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Atmospheric Imagery of the Embedded City with water and concrete on a warm day.
Chris Doerr, Daniel Greteman, Xihan Lyu, and Caroline Watts
Student Gallery M.Arch

A Disciplinary Guide to Currents: Water

403 Research Studio

News headlines are full of descriptions of destruction wrought by water. We have, in turn, too little or too much of it. For years, Southern Californians have worked to reduce water use in response to a hotter climate and a multi-year drought. While simultaneously, hurricanes of increasing severity and frequency are revealing the human toll and destructive after effects of coastal storm surge, impervious urban development, inadequate stormwater management, and human inaction in the face of climate change. Water is, and will continue to be, at once a global problem and a regional one, the scope of which we can predict but do not fully grasp.

What falls down, must come up. This is increasingly the reality of water in southern Florida and beyond. Miami’s porous limestone bedrock, low elevation, coastal adjacency, and tropical climate contribute to regular exposure to water from above and from below. In the direct path of tropical storms, Miami is on the front lines of climate change.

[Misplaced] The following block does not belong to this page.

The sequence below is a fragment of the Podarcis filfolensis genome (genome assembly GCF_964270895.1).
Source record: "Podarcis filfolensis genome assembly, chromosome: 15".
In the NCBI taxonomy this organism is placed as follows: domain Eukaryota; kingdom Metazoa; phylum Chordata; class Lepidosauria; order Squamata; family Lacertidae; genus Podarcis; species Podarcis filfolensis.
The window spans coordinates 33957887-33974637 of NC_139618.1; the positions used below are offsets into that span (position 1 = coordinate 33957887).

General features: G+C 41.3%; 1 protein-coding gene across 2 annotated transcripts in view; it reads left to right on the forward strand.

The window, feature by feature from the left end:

To imagine a future urbanism for South Florida requires a suspension of disbelief commensurate with that of Miami’s property owners and real estate developers. Thus, as a studio we set aside what we believe is advisable, pragmatic, and economically prudent: the near future, human abandonment of South Florida. Instead we embraced the speculative and what may now seem improbable. Why? Because it doesn’t make sense to continue to build in coastal environments and yet, people will (at least for the foreseeable future.) Over thirteen billion dollars of new residential construction occurred in Miami-Dade County over the past two years. There is simply too much capital at stake and too many inhabitants to relocate preventively. Governments, taxpayers, and real estate owners will continue their attempts to hold the waters at bay and this will sustain real estate value temporarily. Florida’s current real estate development proceeds with combinations of denial and anticipation. Roads are being elevated directly above their current positions with some lifted more than five feet. New construction along the Atlantic coast and intercoastal waterway is raised more than 8 feet above the ground.

This studio proposes urban responses to a rising sea, describing a set of speculative futures in response to forecasted climate change. We locate architecture under rain-soaked roofs and above rising tides. In this space under and over water, we distribute urban form, transportation and utility infrastructure that can no longer survive a rising water table.

Related Faculty
Heather Roberge
Related topics
Infrastructure, Climate Change, Resilience
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